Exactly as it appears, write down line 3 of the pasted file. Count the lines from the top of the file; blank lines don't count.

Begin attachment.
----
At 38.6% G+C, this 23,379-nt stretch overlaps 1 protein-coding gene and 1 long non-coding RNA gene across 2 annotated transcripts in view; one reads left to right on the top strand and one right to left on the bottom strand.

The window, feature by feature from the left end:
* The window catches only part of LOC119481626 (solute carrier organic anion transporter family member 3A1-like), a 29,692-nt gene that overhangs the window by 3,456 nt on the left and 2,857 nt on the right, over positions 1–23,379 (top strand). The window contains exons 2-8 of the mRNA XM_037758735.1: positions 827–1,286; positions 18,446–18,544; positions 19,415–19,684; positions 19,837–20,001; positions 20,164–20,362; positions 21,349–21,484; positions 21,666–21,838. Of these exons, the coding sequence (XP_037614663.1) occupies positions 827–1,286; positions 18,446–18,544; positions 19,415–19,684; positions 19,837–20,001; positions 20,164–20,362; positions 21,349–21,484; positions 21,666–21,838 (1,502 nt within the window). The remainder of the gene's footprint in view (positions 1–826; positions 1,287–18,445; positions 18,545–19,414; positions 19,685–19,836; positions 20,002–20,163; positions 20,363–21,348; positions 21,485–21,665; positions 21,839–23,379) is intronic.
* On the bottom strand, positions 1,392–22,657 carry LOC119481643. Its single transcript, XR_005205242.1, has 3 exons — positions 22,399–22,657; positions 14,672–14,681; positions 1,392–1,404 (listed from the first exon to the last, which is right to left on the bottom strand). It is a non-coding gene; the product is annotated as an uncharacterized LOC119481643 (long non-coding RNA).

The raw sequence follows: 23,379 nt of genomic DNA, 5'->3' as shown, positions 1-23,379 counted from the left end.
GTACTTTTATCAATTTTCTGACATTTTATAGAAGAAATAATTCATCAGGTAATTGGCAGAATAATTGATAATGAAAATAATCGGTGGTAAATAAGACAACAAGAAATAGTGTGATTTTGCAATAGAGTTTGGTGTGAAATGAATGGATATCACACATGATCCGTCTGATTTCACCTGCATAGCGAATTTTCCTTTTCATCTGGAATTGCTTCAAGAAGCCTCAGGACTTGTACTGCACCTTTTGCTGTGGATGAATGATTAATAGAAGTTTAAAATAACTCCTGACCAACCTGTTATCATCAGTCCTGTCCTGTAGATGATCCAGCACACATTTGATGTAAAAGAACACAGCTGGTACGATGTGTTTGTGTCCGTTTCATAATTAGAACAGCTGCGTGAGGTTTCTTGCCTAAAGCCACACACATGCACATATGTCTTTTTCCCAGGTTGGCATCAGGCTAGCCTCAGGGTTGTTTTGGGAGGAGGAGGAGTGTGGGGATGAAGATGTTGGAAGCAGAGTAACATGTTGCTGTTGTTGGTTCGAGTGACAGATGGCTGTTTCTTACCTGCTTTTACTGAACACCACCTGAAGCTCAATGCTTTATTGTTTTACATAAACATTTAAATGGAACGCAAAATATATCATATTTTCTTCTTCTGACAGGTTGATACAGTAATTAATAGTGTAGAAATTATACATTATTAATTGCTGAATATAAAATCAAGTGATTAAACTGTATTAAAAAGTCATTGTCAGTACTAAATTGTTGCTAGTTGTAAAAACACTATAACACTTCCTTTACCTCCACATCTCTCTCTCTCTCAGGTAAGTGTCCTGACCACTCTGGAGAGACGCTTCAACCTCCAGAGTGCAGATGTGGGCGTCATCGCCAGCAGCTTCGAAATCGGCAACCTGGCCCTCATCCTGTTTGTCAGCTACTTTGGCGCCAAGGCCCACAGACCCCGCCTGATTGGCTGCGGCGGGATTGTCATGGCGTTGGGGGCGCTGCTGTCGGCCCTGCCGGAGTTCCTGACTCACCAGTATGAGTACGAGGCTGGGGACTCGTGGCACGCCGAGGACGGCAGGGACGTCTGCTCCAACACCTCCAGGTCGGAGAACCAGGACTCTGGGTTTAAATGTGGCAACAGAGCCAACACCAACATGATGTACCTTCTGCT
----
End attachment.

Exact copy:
* The window catches only part of LOC119481626 (solute carrier organic anion transporter family member 3A1-like), a 29,692-nt gene that overhangs the window by 3,456 nt on the left and 2,857 nt on the right, over positions 1–23,379 (top strand). The window contains exons 2-8 of the mRNA XM_037758735.1: positions 827–1,286; positions 18,446–18,544; positions 19,415–19,684; positions 19,837–20,001; positions 20,164–20,362; positions 21,349–21,484; positions 21,666–21,838. Of these exons, the coding sequence (XP_037614663.1) occupies positions 827–1,286; positions 18,446–18,544; positions 19,415–19,684; positions 19,837–20,001; positions 20,164–20,362; positions 21,349–21,484; positions 21,666–21,838 (1,502 nt within the window). The remainder of the gene's footprint in view (positions 1–826; positions 1,287–18,445; positions 18,545–19,414; positions 19,685–19,836; positions 20,002–20,163; positions 20,363–21,348; positions 21,485–21,665; positions 21,839–23,379) is intronic.